Police were also tracing her movements Monday morning from electronic transactions, and collecting video surveillance from the several places she visited in Center City, including a Walgreen's around the corner.
A police source said she was doing work-related errands, and investigators had established that she was back at her home in the 1700 block of Naudain Street in the Graduate Hospital section, shortly before 11 a.m. The attack apparently happened between then and Noon, the source said.
"She was in several different locations in center city. We've already backtracked two or three of them. So far we don't see anyone following her, but I have detectives out there right now still looking at some other locations we know that she was possibly at and looking for video that would possibly show her killer," Clark said.
Her boyfriend, a doctor from New York, has come to Philadelphia to assist in the investigation and is not a suspect, Clark said.
There was no sexual assault, Clark said, and he would say whether it was a targeted or a random attack.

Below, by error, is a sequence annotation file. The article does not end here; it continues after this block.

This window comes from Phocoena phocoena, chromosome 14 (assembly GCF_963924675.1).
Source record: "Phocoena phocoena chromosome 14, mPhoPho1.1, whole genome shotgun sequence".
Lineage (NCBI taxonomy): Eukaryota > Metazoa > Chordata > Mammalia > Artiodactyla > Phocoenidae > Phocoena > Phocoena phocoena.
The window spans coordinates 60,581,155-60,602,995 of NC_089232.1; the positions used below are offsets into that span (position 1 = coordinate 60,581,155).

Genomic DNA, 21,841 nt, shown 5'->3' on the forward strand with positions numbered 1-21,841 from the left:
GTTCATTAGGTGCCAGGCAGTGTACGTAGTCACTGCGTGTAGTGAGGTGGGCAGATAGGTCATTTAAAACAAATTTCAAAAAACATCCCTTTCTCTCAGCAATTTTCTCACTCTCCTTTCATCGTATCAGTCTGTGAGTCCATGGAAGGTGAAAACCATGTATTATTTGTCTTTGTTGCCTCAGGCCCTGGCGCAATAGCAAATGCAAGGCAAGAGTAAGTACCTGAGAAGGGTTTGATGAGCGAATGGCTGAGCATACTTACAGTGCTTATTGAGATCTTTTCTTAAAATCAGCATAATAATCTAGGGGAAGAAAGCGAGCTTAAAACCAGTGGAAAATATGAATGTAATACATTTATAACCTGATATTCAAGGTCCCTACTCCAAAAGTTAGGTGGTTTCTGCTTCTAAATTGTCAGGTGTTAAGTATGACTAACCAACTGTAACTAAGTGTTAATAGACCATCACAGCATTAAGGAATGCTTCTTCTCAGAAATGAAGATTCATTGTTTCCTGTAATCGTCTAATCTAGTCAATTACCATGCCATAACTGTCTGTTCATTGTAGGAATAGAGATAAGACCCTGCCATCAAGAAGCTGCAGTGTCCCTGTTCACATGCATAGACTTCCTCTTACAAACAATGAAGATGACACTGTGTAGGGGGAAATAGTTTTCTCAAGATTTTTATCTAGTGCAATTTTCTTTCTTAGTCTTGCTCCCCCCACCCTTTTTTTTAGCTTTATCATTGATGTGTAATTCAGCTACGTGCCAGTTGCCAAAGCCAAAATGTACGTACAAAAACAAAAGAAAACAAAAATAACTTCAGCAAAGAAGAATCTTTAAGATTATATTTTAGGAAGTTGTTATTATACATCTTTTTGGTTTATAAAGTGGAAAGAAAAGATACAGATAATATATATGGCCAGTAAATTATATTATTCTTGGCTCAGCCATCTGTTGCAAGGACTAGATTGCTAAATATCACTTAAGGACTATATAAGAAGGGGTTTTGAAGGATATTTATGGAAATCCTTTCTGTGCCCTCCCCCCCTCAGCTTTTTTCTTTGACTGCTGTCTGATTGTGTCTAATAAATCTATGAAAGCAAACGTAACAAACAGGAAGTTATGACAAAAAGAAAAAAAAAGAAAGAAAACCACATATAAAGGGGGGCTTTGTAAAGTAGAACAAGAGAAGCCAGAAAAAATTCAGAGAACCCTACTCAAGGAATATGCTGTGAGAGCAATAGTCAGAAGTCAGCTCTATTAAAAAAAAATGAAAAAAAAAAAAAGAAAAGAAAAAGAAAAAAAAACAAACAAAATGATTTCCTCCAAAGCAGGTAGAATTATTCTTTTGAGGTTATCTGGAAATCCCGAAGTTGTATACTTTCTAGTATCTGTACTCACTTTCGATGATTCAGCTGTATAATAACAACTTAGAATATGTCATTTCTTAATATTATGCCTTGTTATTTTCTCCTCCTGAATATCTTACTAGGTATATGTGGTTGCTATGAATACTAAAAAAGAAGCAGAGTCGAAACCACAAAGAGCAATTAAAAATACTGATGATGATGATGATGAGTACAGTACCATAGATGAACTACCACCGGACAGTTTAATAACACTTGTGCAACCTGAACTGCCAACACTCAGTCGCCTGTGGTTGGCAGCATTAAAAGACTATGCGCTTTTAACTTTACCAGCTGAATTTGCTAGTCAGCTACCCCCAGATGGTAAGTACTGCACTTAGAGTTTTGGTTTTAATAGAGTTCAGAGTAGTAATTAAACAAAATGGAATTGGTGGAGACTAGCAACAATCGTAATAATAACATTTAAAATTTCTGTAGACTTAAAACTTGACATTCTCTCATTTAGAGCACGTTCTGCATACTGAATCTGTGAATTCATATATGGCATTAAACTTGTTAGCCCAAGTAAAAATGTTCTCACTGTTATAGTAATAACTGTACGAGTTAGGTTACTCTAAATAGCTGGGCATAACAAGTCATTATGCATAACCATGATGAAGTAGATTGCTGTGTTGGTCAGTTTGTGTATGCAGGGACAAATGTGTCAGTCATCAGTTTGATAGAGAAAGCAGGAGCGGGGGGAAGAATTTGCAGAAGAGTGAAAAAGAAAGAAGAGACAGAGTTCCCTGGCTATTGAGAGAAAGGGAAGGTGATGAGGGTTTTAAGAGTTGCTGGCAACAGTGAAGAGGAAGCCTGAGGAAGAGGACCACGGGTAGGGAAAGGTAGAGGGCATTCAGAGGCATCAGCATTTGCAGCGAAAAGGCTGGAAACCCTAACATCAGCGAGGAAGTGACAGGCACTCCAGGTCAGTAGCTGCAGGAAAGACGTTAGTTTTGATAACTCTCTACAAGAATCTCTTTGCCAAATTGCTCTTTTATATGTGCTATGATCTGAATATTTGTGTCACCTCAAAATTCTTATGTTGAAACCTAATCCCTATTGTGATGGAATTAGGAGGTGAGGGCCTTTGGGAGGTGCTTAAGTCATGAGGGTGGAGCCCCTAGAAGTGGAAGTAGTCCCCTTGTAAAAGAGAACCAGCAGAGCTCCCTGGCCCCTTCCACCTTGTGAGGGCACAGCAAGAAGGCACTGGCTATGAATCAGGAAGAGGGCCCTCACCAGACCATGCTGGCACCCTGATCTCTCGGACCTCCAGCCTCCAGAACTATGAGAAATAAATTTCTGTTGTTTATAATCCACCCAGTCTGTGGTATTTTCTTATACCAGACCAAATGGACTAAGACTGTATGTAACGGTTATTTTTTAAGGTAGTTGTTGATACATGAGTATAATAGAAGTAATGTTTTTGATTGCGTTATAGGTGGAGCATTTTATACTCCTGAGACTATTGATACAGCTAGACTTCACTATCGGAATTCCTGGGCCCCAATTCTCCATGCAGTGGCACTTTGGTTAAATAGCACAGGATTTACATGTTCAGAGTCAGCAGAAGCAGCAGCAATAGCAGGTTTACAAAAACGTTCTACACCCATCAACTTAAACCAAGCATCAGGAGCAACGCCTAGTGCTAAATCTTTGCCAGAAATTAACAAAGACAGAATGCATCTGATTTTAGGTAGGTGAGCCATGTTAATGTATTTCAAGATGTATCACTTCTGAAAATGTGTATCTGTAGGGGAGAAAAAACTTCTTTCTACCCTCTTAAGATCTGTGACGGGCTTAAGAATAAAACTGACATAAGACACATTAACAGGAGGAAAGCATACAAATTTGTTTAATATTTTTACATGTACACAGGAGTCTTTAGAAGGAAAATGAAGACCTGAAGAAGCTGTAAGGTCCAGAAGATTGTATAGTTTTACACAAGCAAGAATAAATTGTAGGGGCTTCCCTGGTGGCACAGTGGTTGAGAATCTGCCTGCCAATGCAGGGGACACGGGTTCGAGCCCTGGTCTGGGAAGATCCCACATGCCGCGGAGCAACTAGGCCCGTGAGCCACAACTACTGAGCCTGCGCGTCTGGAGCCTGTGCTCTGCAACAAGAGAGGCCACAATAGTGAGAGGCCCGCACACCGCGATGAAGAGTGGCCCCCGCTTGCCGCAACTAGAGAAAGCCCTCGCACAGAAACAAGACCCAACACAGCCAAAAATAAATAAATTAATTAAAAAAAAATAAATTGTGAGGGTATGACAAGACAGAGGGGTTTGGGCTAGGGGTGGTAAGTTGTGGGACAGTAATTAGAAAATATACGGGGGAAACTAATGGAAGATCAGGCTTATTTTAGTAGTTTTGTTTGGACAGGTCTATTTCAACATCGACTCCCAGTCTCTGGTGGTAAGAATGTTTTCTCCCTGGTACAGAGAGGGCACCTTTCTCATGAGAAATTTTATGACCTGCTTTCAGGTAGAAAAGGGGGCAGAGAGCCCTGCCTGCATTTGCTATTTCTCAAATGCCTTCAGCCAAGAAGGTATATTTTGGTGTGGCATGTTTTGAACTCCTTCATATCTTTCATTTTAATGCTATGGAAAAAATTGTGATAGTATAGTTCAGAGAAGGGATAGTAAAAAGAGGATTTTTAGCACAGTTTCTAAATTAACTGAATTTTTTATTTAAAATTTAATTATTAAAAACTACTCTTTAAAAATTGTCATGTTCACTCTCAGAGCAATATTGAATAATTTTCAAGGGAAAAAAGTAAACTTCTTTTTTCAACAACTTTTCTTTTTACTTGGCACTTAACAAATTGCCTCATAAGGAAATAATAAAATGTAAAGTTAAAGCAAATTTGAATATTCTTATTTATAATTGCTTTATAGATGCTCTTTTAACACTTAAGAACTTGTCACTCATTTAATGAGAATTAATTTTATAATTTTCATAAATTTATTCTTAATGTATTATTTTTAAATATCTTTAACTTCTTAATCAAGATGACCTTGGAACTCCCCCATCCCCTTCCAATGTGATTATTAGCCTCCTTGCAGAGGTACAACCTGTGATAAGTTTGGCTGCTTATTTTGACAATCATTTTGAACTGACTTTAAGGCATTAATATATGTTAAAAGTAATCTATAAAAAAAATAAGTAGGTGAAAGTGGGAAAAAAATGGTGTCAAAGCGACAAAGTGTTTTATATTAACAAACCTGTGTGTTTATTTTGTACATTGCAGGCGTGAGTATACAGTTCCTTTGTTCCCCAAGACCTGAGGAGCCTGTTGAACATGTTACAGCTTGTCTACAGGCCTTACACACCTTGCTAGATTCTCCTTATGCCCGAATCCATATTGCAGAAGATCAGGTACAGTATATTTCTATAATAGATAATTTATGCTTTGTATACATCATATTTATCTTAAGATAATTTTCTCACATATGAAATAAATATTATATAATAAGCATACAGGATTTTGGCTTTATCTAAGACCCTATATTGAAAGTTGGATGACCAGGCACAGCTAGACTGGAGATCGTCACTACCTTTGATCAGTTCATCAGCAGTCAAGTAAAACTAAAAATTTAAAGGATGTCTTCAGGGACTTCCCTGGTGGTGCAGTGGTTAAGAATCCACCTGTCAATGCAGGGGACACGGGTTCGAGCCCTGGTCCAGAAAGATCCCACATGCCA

"We don't know if she walked in on individuals inside her property. We don't know if individuals forced her inside her property. We don't know if it's a known doer or an unknown doer," Clark said.
Firefighters discovered Ketunuti's burning body in the basement, her ankles and wrists bound behind her back.
There was no sign of forced entry at Ketunuti's rowhouse on a well-maintained street blocks from Rittenhouse Square.
She was discovered around 12:30 p.m. by her dog walker, police sources said, who showed up to walk Ketunuti's pit bull/Lab mix, Pooch, and found the door unlocked and the body smoldering facedown in the unfinished basement.
Ketunuti was a second-year infectious diseases fellow and researcher at CHOP, and had been at the hospital a total of five years.
"Melissa was a warm, caring, earnest, bright young woman with her whole future ahead of her," Dr. Paul Offit, chief of the Division of Infectious Diseases, said in an official CHOP release Tuesday.
"But more than that," he said, "she was admired, respected and loved by those with whom she worked here at CHOP. Her death will have a profound impact on those who worked with her and we will all miss her deeply."
Contact Mike Newall at 215-854-2759 or firstname.lastname@example.org, or follow on Twitter @MikeNewall.